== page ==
Dan Stringer

navigating the convergence of faith, culture and the common good

Five years without Vincent

November 20, 2015

On November 20, 2010, our second son, Vincent Wing Seun Stringer, died at the age 18 months following a 6-month battle with liver cancer. That night, I wrote the first of many blog posts working though my grief, attempting to grapple with what just happened.

For the next year, I posted a public entry into my “grief journal” on the 20th of every month. It was my way of reminding the world we had lost a kid.

After the first anniversary, things started to feel different. Not better, just different. Blogging monthly about Vincent had become too emotionally draining. I was out of stories. There was little to say.

Except that the rhythm needed to change.

As we approached the point at which Vincent’s absence eclipsed the length of his life, I journaled less often. With each passing month, the gap grew between the younger Vincent we had lost, and the older, hypothetical Vincent, alive and cancer-free as he should have been.

cemetery 11-20-2012
But time steamrolled forward, taking us with it. The above photo was taken on the two-year anniversary, as grass sprouted through what was once a pile of dirt.

The day was further complicated by the reality that our third son was due any moment. Thankfully, Andre took his time and arrived on November 23, 2012.

Andre’s physical resemblance to Vincent made for a stark juxtaposition of death’s sorrow with the joy of new life. Neither negated the other—they were both true as could be.

With Andre’s birth came new layers to our family’s annual grief pattern, a cycle that now includes one kid’s birthday and another’s death-day three days apart.

Every. Single. November.

By the third anniversary, my focus shifted from survival to sustainability. That day, I wrote:

Each anniversary is like an ominous semester deadline, when your list of unfinished assignments can no longer be ignored. Grief will let you procrastinate, but only for so long. My tears are due today.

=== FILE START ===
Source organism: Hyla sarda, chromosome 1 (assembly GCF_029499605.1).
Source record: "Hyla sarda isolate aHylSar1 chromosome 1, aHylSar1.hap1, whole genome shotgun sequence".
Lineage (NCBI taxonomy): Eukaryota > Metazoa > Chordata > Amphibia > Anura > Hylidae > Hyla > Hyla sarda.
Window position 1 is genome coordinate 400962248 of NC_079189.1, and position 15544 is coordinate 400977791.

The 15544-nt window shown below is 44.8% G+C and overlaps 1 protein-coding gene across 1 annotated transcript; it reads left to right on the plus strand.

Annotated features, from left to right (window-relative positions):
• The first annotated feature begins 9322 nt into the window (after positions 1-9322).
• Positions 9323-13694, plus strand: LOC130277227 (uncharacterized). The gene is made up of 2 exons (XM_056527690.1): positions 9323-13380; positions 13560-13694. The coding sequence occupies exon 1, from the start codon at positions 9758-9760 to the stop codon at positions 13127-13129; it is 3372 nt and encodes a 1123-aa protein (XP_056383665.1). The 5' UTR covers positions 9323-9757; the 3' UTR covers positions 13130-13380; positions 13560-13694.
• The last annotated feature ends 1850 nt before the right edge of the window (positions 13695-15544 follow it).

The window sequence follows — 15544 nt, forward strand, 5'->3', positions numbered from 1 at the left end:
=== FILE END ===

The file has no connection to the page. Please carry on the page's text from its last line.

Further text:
The wave of every anniversary left greater dread of the next one in its wake.

In my quest for a more sustainable grieving pattern, I started using pre-written prayers. Weary from reinventing the wheel each year, I developed a responsive prayer for our family to recite every November 20th.

This practice didn’t take away the pain, but it provided continuity with the past while conserving energy on an emotionally taxing day. “Give us grace to treasure Vincent’s memory and help us bring comfort to others,” we prayed.

A year ago marked the fourth anniversary, our first in California. Many of our new friends and neighbors didn’t know we had a middle son, so I used this space to introduce Vincent and re-tell the story of his magnificent life.

Around that time, the book Father Factor was published, including an essay I wrote exploring the experience of losing my father and son to premature deaths. Writing helped me describe the unspeakable, but it hasn’t stopped the cruel advance of dreaded anniversaries.  

Which brings us to the present moment. The road has been long, and it isn’t getting shorter.

Although Vincent’s absence remains conspicuous as ever, it now takes me much longer to write about my grief. Sometimes I’ll be up late at night for hours, grasping in vain for words that aren’t there.

These days, my grief is more like a shipwreck sitting at the bottom of an ocean that gets deeper as time adds new layers of water. Right after Vincent died, I only had to put on a snorkel to find it, but the process now requires a deep sea dive.

Time has a heartless way of creating distance from Vincent, even if he’s never far from my thoughts.

Especially today.

  • Lorraine

    We were praying for you today as we knew it was a hard day. I taught here this past week and told meaningful, sad, beautiful stories of Vinny’s battle with cancer and of his passing. I wanted the students to cry, or at least to swallow hard to keep from crying. I wanted them to understand that I have FIVE grandsons, not four. I wanted them to feel the loss and love I have for him. I want them to miss him too and I think in a way, they did because they cried too.

    • Thanks Lorraine for your prayers and words of support. It’s a comfort to hear that around the world, there are people mourning with we who mourn. And yes, you definitely have FIVE grandsons!